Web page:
By Chris Stone
Updated at 8:10 a.m. Oct. 24, 2017
Meeting at the University of San Diego, older Hispanics lamented their children’s lack of involvement in the Catholic Church.But among themselves, young adults voiced frustration over the lack of support and guidance from their elders.
“Sometimes I feel like the finger is pointed at us and people are saying, ‘Where’s the youth?’” said Valeria Jimenez, 24, at the local Encuentro [“Encounter”] gathering Saturday. “We’re trying to bring in the youth, but we also need support from our community.”
That was just one remark at a daylong diocesan conference led by San Diego Bishop Robert McElroy, involving 275 Hispanic Catholics — mostly parish leaders from churches around the region. They met in classrooms and Shiley Theatre at the Catholic campus in Linda Vista.
Of the 1.3 million Catholics in the San Diego Diocese, about 60 percent are Hispanic.
Encuentro is a process to engage parishioners, members of Hispanic faith movements, youth and those on the peripheries, who are estranged from the church. Its website urges them to “raise their voices.”
Locally, the diocese seeks to identify better ways to serve Hispanic parishioners, prepare Latinos for leadership and engage third- and fourth-generation Hispanic youth.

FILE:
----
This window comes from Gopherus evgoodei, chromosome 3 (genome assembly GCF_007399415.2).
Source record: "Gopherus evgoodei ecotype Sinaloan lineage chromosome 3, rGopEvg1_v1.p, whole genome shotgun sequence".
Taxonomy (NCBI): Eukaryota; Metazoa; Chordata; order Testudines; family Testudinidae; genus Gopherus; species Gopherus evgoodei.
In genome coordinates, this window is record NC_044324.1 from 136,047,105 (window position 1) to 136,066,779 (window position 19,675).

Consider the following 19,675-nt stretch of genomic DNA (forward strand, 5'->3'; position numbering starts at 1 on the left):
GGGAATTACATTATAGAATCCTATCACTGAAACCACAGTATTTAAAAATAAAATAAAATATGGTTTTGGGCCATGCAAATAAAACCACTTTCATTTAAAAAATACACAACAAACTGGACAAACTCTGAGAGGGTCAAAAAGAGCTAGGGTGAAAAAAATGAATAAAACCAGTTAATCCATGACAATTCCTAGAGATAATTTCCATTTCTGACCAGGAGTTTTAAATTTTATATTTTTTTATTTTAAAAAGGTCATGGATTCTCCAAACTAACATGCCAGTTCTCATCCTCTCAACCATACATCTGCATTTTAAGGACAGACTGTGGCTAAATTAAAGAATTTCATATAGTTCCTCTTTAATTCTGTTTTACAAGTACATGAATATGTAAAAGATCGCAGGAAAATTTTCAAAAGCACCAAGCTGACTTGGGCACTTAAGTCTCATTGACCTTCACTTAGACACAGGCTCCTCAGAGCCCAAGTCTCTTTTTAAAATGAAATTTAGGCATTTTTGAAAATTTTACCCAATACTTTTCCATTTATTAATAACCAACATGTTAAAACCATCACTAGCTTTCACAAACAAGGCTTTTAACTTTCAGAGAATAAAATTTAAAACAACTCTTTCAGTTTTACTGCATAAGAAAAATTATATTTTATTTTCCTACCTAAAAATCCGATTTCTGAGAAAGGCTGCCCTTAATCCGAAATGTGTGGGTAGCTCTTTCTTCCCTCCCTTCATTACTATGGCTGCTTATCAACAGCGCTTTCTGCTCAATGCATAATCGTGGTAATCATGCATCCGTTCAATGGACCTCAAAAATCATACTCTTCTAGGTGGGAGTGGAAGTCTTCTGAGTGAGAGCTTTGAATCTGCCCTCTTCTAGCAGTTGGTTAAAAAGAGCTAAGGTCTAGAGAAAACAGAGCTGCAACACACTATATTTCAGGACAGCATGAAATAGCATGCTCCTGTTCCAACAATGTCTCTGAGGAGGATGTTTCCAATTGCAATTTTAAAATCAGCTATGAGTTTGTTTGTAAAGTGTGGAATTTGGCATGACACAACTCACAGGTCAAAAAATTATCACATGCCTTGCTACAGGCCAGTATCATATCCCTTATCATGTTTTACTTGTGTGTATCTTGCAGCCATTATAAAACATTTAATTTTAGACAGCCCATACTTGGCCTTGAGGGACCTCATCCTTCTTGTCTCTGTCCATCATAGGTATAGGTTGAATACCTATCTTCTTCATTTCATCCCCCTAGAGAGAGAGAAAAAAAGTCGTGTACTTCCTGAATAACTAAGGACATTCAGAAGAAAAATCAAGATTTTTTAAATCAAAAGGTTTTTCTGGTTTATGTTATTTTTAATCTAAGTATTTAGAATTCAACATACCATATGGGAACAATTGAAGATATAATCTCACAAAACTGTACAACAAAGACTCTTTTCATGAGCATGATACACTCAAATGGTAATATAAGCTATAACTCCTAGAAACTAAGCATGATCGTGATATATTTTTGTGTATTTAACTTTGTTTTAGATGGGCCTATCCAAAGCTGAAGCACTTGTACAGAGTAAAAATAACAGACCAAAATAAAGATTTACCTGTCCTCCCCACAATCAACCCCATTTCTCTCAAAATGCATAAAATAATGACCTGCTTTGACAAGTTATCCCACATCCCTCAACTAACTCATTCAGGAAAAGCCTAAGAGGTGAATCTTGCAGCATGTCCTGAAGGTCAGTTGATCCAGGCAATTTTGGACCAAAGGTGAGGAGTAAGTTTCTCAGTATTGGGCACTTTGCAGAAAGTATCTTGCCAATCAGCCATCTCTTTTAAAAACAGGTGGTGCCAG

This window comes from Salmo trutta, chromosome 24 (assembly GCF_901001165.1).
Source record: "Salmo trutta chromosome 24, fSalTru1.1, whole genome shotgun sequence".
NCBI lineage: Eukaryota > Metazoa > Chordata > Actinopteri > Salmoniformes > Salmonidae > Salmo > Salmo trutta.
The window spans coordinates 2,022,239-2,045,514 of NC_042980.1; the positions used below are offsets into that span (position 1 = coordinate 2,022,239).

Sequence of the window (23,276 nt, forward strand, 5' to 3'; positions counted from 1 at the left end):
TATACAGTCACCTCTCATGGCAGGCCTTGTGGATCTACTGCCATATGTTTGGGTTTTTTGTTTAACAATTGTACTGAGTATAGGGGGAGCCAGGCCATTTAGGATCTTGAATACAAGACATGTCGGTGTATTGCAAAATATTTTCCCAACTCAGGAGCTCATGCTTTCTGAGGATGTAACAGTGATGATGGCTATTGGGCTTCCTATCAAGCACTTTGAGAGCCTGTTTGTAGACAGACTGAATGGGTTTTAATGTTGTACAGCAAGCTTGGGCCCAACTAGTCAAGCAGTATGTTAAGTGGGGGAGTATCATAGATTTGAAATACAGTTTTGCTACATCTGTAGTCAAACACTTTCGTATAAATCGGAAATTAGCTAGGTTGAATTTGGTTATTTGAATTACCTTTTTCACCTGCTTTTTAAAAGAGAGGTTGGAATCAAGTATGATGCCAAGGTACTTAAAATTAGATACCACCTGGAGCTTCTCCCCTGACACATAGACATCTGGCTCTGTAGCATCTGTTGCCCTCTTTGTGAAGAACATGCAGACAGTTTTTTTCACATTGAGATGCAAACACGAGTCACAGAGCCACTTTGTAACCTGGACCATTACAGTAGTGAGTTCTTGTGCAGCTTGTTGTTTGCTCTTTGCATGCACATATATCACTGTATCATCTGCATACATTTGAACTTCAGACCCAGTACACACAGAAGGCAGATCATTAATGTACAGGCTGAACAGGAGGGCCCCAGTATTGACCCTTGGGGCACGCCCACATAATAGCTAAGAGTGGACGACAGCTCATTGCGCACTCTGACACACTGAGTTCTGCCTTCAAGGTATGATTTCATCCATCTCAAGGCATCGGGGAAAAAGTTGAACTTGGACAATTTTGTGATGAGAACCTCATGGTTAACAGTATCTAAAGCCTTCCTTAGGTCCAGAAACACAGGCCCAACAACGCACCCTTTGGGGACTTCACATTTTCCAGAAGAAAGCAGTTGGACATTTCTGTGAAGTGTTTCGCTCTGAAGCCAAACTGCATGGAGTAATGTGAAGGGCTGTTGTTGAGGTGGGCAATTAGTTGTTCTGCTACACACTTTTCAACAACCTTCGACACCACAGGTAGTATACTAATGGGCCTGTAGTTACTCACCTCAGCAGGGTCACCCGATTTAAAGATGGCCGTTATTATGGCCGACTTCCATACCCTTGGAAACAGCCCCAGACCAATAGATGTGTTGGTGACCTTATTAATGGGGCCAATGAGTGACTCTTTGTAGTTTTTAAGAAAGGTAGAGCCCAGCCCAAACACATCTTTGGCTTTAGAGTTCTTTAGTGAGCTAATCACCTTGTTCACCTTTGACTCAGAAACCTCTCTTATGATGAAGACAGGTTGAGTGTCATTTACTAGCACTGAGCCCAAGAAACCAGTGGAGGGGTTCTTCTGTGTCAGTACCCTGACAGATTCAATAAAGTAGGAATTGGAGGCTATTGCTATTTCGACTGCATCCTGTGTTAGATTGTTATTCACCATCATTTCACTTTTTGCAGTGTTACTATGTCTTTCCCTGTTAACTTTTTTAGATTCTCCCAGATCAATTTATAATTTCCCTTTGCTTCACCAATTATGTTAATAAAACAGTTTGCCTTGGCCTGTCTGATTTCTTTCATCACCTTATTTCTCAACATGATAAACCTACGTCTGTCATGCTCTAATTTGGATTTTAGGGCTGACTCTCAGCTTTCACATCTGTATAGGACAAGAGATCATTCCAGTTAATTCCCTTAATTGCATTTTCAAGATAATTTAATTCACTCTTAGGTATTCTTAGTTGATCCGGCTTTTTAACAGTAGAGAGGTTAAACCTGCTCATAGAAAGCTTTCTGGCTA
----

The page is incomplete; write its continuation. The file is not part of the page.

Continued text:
Much of Saturday’s focus was on the needs of young adults.
Jimenez, a youth minister at St. Francis of Assisi Church in Vista, discussed her disappointment at the lack of support from some parents.
“It’s like ‘Mom, there’s going to be an event, and it’s like, ‘I don’t want to drive to church,’” she said. “And that automatically just pushes them back.”Roni Lobato, also a youth minister at St. Francis of Assisi Church, said teens need to be brought in.
“Most of my friends don’t go to church because they feel that maybe it’s not relevant or it’s something that they got pushed away or just felt like it’s not necessary for them in their lives,” he said.
Asked what would bring them back, he said: “Simply, more support from parents, from young adults ourselves and from people who serve at the church. Show them that just because maybe they think it’s not relevant but it doesn’t mean that it stays like that the entire time.”
Lobato was most passionate for the proposal to involve families in religious education, not just the youth.
Arianna Melendez, 15, of St. Michael’s Church in Paradise Hills, said most young people know that they can be involved in church but lack motivation.
“They know that it’s important,” she said, “but they don’t find it as interesting because they don’t know what they are there for.”
Abelardo Garcia, 17, said the church needs more simple social interactions — not just activities.
“People love interacting with others,” he said. “Why not [get] people who don’t want to be involved … and talk with someone, maybe being there … in times of need?”
Garcia spoke of a need to let young people take part more at Mass — reading the Scriptures, for example.
“Most churches are too rigid in that perspective: ‘No, the adults have to read. The kids aren’t experienced enough,’” Garcia said.